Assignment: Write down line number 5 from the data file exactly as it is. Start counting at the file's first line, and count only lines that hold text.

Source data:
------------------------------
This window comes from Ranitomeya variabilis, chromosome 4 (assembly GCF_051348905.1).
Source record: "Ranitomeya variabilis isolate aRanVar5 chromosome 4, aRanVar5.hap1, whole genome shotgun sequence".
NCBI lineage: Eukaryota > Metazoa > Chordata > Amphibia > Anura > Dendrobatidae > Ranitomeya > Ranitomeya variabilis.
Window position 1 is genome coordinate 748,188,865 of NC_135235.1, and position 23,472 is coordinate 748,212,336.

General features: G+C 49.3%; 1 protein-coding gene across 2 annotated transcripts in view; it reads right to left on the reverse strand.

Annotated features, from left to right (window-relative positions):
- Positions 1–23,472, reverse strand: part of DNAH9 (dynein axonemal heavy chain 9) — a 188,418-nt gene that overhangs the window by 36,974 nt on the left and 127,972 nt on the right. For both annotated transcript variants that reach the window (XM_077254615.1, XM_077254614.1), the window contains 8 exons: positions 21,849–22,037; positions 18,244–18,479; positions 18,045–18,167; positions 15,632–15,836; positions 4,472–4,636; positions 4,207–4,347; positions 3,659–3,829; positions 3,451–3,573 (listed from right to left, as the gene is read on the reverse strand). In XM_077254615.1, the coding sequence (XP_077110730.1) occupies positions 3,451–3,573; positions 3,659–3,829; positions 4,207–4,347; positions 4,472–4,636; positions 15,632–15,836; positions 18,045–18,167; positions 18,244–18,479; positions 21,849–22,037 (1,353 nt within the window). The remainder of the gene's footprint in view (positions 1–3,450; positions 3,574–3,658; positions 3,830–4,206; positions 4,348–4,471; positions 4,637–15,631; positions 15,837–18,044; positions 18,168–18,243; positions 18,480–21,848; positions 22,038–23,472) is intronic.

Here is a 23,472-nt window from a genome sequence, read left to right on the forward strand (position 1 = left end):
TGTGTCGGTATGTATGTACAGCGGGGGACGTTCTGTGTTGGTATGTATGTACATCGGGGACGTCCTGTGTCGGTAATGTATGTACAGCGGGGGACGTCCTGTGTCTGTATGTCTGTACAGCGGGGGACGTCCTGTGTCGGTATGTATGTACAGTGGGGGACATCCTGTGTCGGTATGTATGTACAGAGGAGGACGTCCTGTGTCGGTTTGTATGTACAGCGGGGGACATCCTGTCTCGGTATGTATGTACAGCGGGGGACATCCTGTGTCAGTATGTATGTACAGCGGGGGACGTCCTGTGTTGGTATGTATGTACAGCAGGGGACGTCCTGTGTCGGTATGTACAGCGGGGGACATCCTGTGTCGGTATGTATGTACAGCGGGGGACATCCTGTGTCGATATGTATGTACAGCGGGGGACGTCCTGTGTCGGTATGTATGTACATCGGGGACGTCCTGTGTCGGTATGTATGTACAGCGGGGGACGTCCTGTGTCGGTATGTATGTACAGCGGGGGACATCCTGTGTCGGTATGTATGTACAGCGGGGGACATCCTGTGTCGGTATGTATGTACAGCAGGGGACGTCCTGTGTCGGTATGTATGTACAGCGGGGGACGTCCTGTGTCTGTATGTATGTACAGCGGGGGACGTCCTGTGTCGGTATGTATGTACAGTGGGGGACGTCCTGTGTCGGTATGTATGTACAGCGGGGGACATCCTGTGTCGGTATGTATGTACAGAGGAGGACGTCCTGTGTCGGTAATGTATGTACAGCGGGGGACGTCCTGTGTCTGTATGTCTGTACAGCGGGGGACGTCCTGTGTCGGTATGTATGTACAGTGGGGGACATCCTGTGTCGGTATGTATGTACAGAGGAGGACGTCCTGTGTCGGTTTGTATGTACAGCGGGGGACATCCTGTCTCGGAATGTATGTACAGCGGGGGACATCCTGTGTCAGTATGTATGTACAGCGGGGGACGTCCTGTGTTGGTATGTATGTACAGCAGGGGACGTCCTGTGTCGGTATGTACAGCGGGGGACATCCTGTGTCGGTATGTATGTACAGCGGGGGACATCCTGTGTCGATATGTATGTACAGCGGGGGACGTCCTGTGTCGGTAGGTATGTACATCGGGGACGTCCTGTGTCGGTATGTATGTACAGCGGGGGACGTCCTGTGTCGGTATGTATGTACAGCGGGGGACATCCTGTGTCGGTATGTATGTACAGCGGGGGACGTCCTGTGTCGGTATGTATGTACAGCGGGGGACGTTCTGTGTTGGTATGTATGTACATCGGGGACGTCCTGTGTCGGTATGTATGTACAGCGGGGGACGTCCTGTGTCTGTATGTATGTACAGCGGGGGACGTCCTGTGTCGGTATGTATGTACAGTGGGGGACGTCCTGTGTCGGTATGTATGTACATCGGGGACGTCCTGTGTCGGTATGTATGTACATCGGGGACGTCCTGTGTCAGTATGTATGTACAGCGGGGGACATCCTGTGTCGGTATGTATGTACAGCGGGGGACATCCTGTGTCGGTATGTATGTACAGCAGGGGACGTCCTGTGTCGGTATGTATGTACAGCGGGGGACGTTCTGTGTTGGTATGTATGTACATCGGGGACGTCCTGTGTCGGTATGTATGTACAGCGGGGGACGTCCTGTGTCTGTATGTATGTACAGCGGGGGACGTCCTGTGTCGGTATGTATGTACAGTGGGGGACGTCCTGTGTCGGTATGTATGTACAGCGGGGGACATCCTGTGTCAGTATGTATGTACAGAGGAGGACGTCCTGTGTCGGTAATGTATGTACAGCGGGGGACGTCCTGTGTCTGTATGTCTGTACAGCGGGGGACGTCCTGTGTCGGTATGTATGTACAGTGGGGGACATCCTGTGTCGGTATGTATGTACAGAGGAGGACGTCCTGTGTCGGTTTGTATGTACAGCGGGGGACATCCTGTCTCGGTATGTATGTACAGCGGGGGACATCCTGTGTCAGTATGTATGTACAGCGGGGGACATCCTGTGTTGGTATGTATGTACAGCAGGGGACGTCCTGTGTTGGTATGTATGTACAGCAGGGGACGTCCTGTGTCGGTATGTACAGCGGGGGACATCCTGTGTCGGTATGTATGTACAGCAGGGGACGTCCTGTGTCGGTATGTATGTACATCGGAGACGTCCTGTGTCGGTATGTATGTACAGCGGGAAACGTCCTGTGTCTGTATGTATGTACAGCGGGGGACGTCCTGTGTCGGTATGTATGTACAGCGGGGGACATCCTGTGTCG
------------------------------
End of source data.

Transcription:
General features: G+C 49.3%; 1 protein-coding gene across 2 annotated transcripts in view; it reads right to left on the reverse strand.